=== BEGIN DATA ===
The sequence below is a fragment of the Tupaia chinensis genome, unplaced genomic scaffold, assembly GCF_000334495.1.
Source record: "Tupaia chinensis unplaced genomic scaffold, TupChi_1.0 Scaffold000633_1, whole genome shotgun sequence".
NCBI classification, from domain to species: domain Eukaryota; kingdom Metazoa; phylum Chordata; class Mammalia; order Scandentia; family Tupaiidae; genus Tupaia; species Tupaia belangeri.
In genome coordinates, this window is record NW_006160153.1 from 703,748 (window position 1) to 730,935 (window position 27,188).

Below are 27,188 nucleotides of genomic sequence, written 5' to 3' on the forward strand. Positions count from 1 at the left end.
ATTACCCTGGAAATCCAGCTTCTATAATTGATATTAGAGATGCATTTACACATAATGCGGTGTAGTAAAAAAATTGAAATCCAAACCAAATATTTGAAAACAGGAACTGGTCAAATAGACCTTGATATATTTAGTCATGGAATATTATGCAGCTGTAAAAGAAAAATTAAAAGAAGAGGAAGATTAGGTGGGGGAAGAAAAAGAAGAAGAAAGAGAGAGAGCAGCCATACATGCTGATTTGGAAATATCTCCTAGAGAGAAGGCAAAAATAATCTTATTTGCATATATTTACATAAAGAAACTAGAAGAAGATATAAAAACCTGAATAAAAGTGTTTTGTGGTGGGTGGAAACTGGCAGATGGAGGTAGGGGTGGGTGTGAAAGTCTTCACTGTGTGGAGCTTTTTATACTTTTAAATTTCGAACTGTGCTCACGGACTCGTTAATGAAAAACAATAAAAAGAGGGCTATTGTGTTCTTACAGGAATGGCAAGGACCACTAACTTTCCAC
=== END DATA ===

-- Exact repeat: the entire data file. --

The sequence below is a fragment of the Tupaia chinensis genome, unplaced genomic scaffold, assembly GCF_000334495.1.
Source record: "Tupaia chinensis unplaced genomic scaffold, TupChi_1.0 Scaffold000633_1, whole genome shotgun sequence".
NCBI classification, from domain to species: domain Eukaryota; kingdom Metazoa; phylum Chordata; class Mammalia; order Scandentia; family Tupaiidae; genus Tupaia; species Tupaia belangeri.
In genome coordinates, this window is record NW_006160153.1 from 703,748 (window position 1) to 730,935 (window position 27,188).

Below are 27,188 nucleotides of genomic sequence, written 5' to 3' on the forward strand. Positions count from 1 at the left end.
ATTACCCTGGAAATCCAGCTTCTATAATTGATATTAGAGATGCATTTACACATAATGCGGTGTAGTAAAAAAATTGAAATCCAAACCAAATATTTGAAAACAGGAACTGGTCAAATAGACCTTGATATATTTAGTCATGGAATATTATGCAGCTGTAAAAGAAAAATTAAAAGAAGAGGAAGATTAGGTGGGGGAAGAAAAAGAAGAAGAAAGAGAGAGAGCAGCCATACATGCTGATTTGGAAATATCTCCTAGAGAGAAGGCAAAAATAATCTTATTTGCATATATTTACATAAAGAAACTAGAAGAAGATATAAAAACCTGAATAAAAGTGTTTTGTGGTGGGTGGAAACTGGCAGATGGAGGTAGGGGTGGGTGTGAAAGTCTTCACTGTGTGGAGCTTTTTATACTTTTAAATTTCGAACTGTGCTCACGGACTCGTTAATGAAAAACAATAAAAAGAGGGCTATTGTGTTCTTACAGGAATGGCAAGGACCACTAACTTTCCAC